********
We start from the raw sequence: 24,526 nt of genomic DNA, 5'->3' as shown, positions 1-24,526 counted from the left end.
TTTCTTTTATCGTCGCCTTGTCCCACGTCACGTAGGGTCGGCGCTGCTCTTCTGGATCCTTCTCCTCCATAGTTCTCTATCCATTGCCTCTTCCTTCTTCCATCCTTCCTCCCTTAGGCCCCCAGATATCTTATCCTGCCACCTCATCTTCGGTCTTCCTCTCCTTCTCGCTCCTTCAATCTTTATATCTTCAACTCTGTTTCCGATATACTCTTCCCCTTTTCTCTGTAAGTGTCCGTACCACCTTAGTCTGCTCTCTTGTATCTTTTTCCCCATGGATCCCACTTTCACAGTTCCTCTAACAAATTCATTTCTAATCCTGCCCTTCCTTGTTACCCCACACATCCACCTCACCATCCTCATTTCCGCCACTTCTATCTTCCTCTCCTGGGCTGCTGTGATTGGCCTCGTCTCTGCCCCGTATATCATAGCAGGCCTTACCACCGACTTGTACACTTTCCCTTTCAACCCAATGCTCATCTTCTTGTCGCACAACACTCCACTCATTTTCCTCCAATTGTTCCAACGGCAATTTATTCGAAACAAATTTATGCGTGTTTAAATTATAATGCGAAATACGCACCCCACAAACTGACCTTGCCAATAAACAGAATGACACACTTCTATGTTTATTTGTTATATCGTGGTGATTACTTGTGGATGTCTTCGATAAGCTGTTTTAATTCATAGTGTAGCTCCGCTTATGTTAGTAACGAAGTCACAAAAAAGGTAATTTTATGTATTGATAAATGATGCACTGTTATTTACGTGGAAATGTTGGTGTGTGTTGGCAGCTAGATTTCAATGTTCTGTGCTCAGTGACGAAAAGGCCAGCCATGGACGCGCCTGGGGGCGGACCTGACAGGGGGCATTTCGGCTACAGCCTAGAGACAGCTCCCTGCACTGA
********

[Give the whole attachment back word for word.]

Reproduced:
We start from the raw sequence: 24,526 nt of genomic DNA, 5'->3' as shown, positions 1-24,526 counted from the left end.
TTTCTTTTATCGTCGCCTTGTCCCACGTCACGTAGGGTCGGCGCTGCTCTTCTGGATCCTTCTCCTCCATAGTTCTCTATCCATTGCCTCTTCCTTCTTCCATCCTTCCTCCCTTAGGCCCCCAGATATCTTATCCTGCCACCTCATCTTCGGTCTTCCTCTCCTTCTCGCTCCTTCAATCTTTATATCTTCAACTCTGTTTCCGATATACTCTTCCCCTTTTCTCTGTAAGTGTCCGTACCACCTTAGTCTGCTCTCTTGTATCTTTTTCCCCATGGATCCCACTTTCACAGTTCCTCTAACAAATTCATTTCTAATCCTGCCCTTCCTTGTTACCCCACACATCCACCTCACCATCCTCATTTCCGCCACTTCTATCTTCCTCTCCTGGGCTGCTGTGATTGGCCTCGTCTCTGCCCCGTATATCATAGCAGGCCTTACCACCGACTTGTACACTTTCCCTTTCAACCCAATGCTCATCTTCTTGTCGCACAACACTCCACTCATTTTCCTCCAATTGTTCCAACGGCAATTTATTCGAAACAAATTTATGCGTGTTTAAATTATAATGCGAAATACGCACCCCACAAACTGACCTTGCCAATAAACAGAATGACACACTTCTATGTTTATTTGTTATATCGTGGTGATTACTTGTGGATGTCTTCGATAAGCTGTTTTAATTCATAGTGTAGCTCCGCTTATGTTAGTAACGAAGTCACAAAAAAGGTAATTTTATGTATTGATAAATGATGCACTGTTATTTACGTGGAAATGTTGGTGTGTGTTGGCAGCTAGATTTCAATGTTCTGTGCTCAGTGACGAAAAGGCCAGCCATGGACGCGCCTGGGGGCGGACCTGACAGGGGGCATTTCGGCTACAGCCTAGAGACAGCTCCCTGCACTGA